The Not Quite Adventures of a Professional Archaeologist and Aspiring Curmudgeon

Monday, June 11, 2012

Native American Ancestry, or Lack Thereof

First off - I will be away in the field for the next week, and therefore I probably won't have any site updates unless I am able to scare up an internet connection, I may not post any updates this week other than this one.

In the meantime. here's something to consider...

Last week, NPR's show Talk of the Nation had a segment on the issues surrounding individuals declaring that they are of Native American ancestry (to hear it, listen here or go here for a transcript).  There's a number of issues surrounding this, but there are two that I find particularly interesting.

The first issue is that of the interests that different federally recognized Native American groups have to accept or reject individuals as members of their tribe and/or organization.  This is often an issue with tribes that own casinos, as people come out of the woodwork claiming to be members in order to secure a share of the casino's money.  Depending on where you are, the more prevalent issue may be individuals who are legitimately part of the tribe being rejected or dropped from the membership roles, or people who are not part of the tribe trying to be listed as such (some of whom really believe themselves to be, and others of whom simply think that it is a good way to get money).  For a variety of reasons, I'll not say too much on the topic, except to note that I know of people who were dropped from the register who were, legitimately, of the appropriate ancestry...but that I have also known a large number of people who have tried to be accepted as tribal members who had no more a claim to Native American ancestry than the British exchange student who lived upstairs from me in college.  There is a tendency for people to see the behavior of whatever group they are most familiar with as the norm as far as accepting or rejecting members goes, but there is actually alot of variation, for both good and ill, in how these matters are handled.

The second issue is the matter of people claiming Native American ancestry when such claims are dubious at best.  One thing that a guest on the show brings up is that there seems to be a pattern of these claims that a great-grandmother specifically on the mother's side is a member of a Native American group (usually, though not always, Cherokee).  While there are many, many people in the U.S. with Native American ancestry, there seem to be many, many more that simply want to be.  I don't know what to make of the claim that it is usually a great-grandmother on the mother's side (well, the great-grandmother makes it essentially an unverifiable claim as the individual is usually dead, and claims of poor record keeping can be made, but why on the mother's side?), but my own experience has been that people often claim Native American ancestry because they want to be seen as somehow magical, or special, and figure that associating themselves with a group that they have insultingly simplified and/or romanticized.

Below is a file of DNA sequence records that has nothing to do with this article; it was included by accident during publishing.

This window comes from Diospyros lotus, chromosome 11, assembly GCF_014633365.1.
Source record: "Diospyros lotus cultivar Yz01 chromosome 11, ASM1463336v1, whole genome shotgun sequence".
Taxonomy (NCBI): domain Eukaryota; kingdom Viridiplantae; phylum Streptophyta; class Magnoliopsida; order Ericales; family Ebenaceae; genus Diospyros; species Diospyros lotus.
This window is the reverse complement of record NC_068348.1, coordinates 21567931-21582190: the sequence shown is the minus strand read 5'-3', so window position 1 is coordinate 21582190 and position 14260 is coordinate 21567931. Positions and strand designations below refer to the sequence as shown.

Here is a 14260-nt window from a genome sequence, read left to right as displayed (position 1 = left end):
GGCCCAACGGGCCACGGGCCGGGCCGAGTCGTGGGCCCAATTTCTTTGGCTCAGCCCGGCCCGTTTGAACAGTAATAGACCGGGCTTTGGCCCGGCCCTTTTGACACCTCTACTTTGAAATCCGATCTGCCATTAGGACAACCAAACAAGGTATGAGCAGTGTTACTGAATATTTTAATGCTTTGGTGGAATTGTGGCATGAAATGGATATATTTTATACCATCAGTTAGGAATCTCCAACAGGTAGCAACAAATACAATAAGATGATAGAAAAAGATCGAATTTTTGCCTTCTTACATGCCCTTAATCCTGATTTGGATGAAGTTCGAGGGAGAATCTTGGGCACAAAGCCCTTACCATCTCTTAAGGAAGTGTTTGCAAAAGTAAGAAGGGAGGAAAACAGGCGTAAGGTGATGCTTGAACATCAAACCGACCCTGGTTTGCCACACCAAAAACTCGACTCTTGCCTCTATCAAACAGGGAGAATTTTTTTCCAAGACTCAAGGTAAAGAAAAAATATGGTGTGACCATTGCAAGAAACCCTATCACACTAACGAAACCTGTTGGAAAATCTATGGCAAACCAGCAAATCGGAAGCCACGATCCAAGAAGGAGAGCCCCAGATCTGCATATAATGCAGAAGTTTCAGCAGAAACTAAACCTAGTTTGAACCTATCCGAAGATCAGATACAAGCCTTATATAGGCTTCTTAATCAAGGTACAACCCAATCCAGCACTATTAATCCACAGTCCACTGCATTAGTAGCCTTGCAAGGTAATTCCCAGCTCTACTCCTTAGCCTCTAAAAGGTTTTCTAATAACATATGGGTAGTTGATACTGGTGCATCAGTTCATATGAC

There's another, interesting and bothersome, issue also brought up in the interview: the tendency for some to claim Native American ancestry, and to sell "spiritual" services based on these claims.  This may include people running for-profit "sweat lodges" at a heavy fee, or selling magical items allegedly of "Native American Origin!"  Generally, these individuals may actually be Native Americans, or they may simply be claiming to, but either way they are cashing in on the racist notions that most people have about alleged Native American mysticism.

Anyway, give it a listen, it's an interesting show.


JakeR said...

My ex-wife's family had the classic great-grandmother on the mother's side who was a Cherokee who walked the Trail of Tears. Two generations later a member of the family took up genealogy and found that the claim is almost certainly false.

Anthroslug said...

Listening to this got me thinking about my own family. My grandmother always claimed to be Cherokee/Choctaw mix (one parent Cherokee, the other Choctaw, no caucasion), but that her father had changed his name and worked to pass as white in order to own land in the late 19th/early 20th centuries.

On the one hand, I know of no reason for her to lie about this, and given her personality, it seems unlikely that she would try to pass herself off as something she's not. On the other hand, as the story contains an element to make it non-falsifiable, it isn't exactly open to testing.